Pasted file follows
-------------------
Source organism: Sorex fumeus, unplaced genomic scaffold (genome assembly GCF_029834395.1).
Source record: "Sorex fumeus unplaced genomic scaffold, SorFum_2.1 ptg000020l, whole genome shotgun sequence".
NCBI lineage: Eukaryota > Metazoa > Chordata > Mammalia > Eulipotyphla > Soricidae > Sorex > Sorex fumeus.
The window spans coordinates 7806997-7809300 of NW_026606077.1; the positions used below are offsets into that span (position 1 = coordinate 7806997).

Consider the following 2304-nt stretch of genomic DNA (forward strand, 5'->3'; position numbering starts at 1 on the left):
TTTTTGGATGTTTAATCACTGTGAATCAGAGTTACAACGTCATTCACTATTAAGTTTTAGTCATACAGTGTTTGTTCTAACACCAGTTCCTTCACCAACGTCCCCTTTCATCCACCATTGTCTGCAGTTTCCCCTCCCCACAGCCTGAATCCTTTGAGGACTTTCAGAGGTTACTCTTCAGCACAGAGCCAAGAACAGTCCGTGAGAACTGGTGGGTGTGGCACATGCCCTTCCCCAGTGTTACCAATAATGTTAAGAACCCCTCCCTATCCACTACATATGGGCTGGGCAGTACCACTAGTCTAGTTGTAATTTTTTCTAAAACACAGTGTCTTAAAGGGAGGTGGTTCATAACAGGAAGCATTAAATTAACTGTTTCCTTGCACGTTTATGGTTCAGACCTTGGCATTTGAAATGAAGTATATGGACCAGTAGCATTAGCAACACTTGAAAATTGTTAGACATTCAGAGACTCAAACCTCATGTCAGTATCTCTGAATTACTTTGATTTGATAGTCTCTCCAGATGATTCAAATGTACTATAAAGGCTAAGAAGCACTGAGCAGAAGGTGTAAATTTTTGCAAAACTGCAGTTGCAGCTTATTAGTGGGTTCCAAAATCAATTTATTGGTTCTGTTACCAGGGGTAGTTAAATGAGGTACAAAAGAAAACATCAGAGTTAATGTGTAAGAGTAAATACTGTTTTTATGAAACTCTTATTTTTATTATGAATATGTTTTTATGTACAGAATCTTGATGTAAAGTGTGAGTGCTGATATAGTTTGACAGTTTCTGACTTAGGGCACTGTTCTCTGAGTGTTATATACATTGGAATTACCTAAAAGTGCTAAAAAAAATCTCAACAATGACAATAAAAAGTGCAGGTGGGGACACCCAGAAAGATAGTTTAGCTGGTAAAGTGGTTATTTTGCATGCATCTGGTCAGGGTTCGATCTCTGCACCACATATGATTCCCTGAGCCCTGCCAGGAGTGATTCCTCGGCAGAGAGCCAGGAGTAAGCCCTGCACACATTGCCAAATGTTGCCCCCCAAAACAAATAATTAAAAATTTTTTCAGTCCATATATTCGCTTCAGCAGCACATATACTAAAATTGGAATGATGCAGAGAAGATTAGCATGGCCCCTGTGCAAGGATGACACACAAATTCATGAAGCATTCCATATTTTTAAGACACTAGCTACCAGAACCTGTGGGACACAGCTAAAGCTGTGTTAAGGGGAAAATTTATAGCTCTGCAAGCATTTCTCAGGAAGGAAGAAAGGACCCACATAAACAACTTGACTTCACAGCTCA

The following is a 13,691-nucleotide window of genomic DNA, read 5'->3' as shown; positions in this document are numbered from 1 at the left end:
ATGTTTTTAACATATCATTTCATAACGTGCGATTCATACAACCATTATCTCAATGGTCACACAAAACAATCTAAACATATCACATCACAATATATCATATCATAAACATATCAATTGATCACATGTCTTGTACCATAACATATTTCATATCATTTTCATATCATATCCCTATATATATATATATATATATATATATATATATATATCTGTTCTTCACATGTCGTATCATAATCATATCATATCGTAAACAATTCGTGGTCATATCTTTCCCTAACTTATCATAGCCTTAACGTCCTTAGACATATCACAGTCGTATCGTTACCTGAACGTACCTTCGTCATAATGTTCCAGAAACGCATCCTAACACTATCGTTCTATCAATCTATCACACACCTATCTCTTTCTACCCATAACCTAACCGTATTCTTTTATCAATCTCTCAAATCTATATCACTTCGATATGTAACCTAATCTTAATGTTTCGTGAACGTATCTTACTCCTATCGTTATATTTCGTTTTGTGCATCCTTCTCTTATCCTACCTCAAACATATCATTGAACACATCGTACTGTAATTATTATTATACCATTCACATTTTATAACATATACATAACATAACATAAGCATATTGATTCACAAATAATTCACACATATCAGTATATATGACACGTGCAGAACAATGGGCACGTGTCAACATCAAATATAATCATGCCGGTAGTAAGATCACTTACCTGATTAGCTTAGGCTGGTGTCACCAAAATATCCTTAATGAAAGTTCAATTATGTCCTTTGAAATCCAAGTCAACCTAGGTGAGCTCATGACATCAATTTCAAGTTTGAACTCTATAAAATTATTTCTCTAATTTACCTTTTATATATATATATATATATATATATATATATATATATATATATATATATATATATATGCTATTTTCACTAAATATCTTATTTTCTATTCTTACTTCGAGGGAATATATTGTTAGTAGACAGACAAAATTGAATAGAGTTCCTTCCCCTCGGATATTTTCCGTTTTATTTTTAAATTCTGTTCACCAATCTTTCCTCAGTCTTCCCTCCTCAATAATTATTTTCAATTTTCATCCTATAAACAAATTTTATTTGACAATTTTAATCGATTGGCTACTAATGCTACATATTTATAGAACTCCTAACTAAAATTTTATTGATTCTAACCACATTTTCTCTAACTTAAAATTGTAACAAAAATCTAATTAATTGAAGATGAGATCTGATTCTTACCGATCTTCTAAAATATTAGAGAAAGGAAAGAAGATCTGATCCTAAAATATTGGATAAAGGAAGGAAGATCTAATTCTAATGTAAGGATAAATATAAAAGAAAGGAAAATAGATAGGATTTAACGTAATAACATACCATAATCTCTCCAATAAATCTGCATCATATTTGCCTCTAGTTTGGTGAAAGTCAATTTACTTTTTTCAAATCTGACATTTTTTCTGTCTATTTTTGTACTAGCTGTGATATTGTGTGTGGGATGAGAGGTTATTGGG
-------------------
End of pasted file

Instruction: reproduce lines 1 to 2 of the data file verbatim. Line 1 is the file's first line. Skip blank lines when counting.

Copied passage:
Source organism: Sorex fumeus, unplaced genomic scaffold (genome assembly GCF_029834395.1).
Source record: "Sorex fumeus unplaced genomic scaffold, SorFum_2.1 ptg000020l, whole genome shotgun sequence".